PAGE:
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Characterising the central mechanisms of sensory modulation in human swallowing motor cortex.
Clin Neurophysiol. 2004 Oct; 115(10):2382-90.CN

Abstract

OBJECTIVE

Pharyngeal stimulation can induce remarkable increases in the excitability of swallowing motor cortex, which is associated with short-term improvements in swallowing behaviour in dysphagic stroke patients. However, the mechanism by which this input induces cortical change remains unclear. Our aims were to explore the stimulus-induced facilitation of the cortico-bulbar projections to swallowing musculature and examine how input from the pharynx interacts with swallowing motor cortex.

METHODS

In 8 healthy subjects, a transcranial magnetic stimulation (TMS) paired-pulse investigation was performed comprising a single conditioning electrical pharyngeal stimulus (pulse width 0.2 ms, 240 V) followed by cortical TMS at inter-stimulus intervals (ISI) of 10-100 ms. Pharyngeal sensory evoked potentials (PSEP) were also measured over the vertex. In 6 subjects whole-brain magnetoencephalography (MEG) was further acquired following pharyngeal stimulation.

RESULTS

TMS evoked pharyngeal motor evoked potentials were facilitated by the pharyngeal stimulus at ISI between 50 and 80 ms (Delta mean increase: 47+/-6%, P < 0.05). This correlated with the peak latency of the P1 component of the PSEP (mean 79.6+/-8.5 ms). MEG confirmed that the equivalent P1 peak activities were localised to caudolateral sensory and motor cortices (BA 4, 1, 2).

CONCLUSIONS

Facilitation of the cortico-bulbar pathway to pharyngeal stimulation relates to coincident afferent input to sensorimotor cortex.

SIGNIFICANCE

These findings have mechanistic importance on how pharyngeal stimulation may increase motor excitability and provide guidance on temporal windows for future manipulations of swallowing motor cortex.

Authors+Show Affiliations

Department of GI Sciences, University of Manchester, Clinical Sciences Building, Hope Hospital, Eccles Old Road, Salford M6 8HD, UK.No affiliation info availableNo affiliation info availableNo affiliation info available

Pub Type(s)

Journal Article
Research Support, Non-U.S. Gov't

Language

eng

PubMed ID

15351381

Citation

Gow, David, et al. "Characterising the Central Mechanisms of Sensory Modulation in Human Swallowing Motor Cortex." Clinical Neurophysiology : Official Journal of the International Federation of Clinical Neurophysiology, vol. 115, no. 10, 2004, pp. 2382-90.
Gow D, Hobson AR, Furlong P, et al. Characterising the central mechanisms of sensory modulation in human swallowing motor cortex. Clin Neurophysiol. 2004;115(10):2382-90.
Gow, D., Hobson, A. R., Furlong, P., & Hamdy, S. (2004). Characterising the central mechanisms of sensory modulation in human swallowing motor cortex. Clinical Neurophysiology : Official Journal of the International Federation of Clinical Neurophysiology, 115(10), 2382-90.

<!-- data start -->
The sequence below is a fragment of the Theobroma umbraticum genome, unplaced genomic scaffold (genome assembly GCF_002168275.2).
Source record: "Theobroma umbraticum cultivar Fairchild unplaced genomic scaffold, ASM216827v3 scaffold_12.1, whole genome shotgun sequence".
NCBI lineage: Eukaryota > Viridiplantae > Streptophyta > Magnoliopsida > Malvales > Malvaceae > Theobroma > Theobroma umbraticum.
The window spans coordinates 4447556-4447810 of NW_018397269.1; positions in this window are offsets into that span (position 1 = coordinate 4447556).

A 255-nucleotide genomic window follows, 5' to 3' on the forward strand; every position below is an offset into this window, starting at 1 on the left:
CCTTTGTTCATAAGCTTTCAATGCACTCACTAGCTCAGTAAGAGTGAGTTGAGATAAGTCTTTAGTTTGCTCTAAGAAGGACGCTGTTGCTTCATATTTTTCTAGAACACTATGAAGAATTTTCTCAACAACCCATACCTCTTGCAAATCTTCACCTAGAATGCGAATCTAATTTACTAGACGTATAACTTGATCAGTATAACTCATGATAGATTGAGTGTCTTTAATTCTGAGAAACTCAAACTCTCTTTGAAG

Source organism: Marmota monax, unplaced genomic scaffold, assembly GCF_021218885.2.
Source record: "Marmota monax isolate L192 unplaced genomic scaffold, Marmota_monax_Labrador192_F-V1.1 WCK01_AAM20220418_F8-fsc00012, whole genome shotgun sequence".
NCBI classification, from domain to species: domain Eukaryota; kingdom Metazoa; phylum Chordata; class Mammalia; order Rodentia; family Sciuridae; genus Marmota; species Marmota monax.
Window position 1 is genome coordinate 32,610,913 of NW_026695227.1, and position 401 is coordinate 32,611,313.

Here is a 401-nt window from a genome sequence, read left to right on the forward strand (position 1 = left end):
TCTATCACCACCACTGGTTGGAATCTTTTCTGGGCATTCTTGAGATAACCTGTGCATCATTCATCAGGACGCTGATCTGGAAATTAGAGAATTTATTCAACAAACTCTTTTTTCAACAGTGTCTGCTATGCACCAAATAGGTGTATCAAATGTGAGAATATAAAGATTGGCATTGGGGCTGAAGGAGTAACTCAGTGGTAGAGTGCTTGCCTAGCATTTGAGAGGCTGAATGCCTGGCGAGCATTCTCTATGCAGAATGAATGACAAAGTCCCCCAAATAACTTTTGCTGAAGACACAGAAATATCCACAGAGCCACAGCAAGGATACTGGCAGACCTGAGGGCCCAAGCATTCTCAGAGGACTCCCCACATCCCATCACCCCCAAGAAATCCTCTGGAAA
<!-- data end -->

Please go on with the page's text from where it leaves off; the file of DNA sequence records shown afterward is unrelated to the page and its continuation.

Gow D, et al. Characterising the Central Mechanisms of Sensory Modulation in Human Swallowing Motor Cortex. Clin Neurophysiol. 2004;115(10):2382-90. PubMed PMID: 15351381.
* Article titles in AMA citation format should be in sentence-case
TY - JOUR T1 - Characterising the central mechanisms of sensory modulation in human swallowing motor cortex. AU - Gow,David, AU - Hobson,Anthony R, AU - Furlong,Paul, AU - Hamdy,Shaheen, PY - 2004/05/06/accepted PY - 2004/9/8/pubmed PY - 2004/10/27/medline PY - 2004/9/8/entrez SP - 2382 EP - 90 JF - Clinical neurophysiology : official journal of the International Federation of Clinical Neurophysiology JO - Clin Neurophysiol VL - 115 IS - 10 N2 - OBJECTIVE: Pharyngeal stimulation can induce remarkable increases in the excitability of swallowing motor cortex, which is associated with short-term improvements in swallowing behaviour in dysphagic stroke patients. However, the mechanism by which this input induces cortical change remains unclear. Our aims were to explore the stimulus-induced facilitation of the cortico-bulbar projections to swallowing musculature and examine how input from the pharynx interacts with swallowing motor cortex. METHODS: In 8 healthy subjects, a transcranial magnetic stimulation (TMS) paired-pulse investigation was performed comprising a single conditioning electrical pharyngeal stimulus (pulse width 0.2 ms, 240 V) followed by cortical TMS at inter-stimulus intervals (ISI) of 10-100 ms. Pharyngeal sensory evoked potentials (PSEP) were also measured over the vertex. In 6 subjects whole-brain magnetoencephalography (MEG) was further acquired following pharyngeal stimulation. RESULTS: TMS evoked pharyngeal motor evoked potentials were facilitated by the pharyngeal stimulus at ISI between 50 and 80 ms (Delta mean increase: 47+/-6%, P < 0.05). This correlated with the peak latency of the P1 component of the PSEP (mean 79.6+/-8.5 ms). MEG confirmed that the equivalent P1 peak activities were localised to caudolateral sensory and motor cortices (BA 4, 1, 2). CONCLUSIONS: Facilitation of the cortico-bulbar pathway to pharyngeal stimulation relates to coincident afferent input to sensorimotor cortex. SIGNIFICANCE: These findings have mechanistic importance on how pharyngeal stimulation may increase motor excitability and provide guidance on temporal windows for future manipulations of swallowing motor cortex. SN - 1388-2457 UR - https://www.unboundmedicine.com/medline/citation/15351381/Characterising_the_central_mechanisms_of_sensory_modulation_in_human_swallowing_motor_cortex_ L2 - https://linkinghub.elsevier.com/retrieve/pii/S1388245704001956 DB - PRIME DP - Unbound Medicine ER -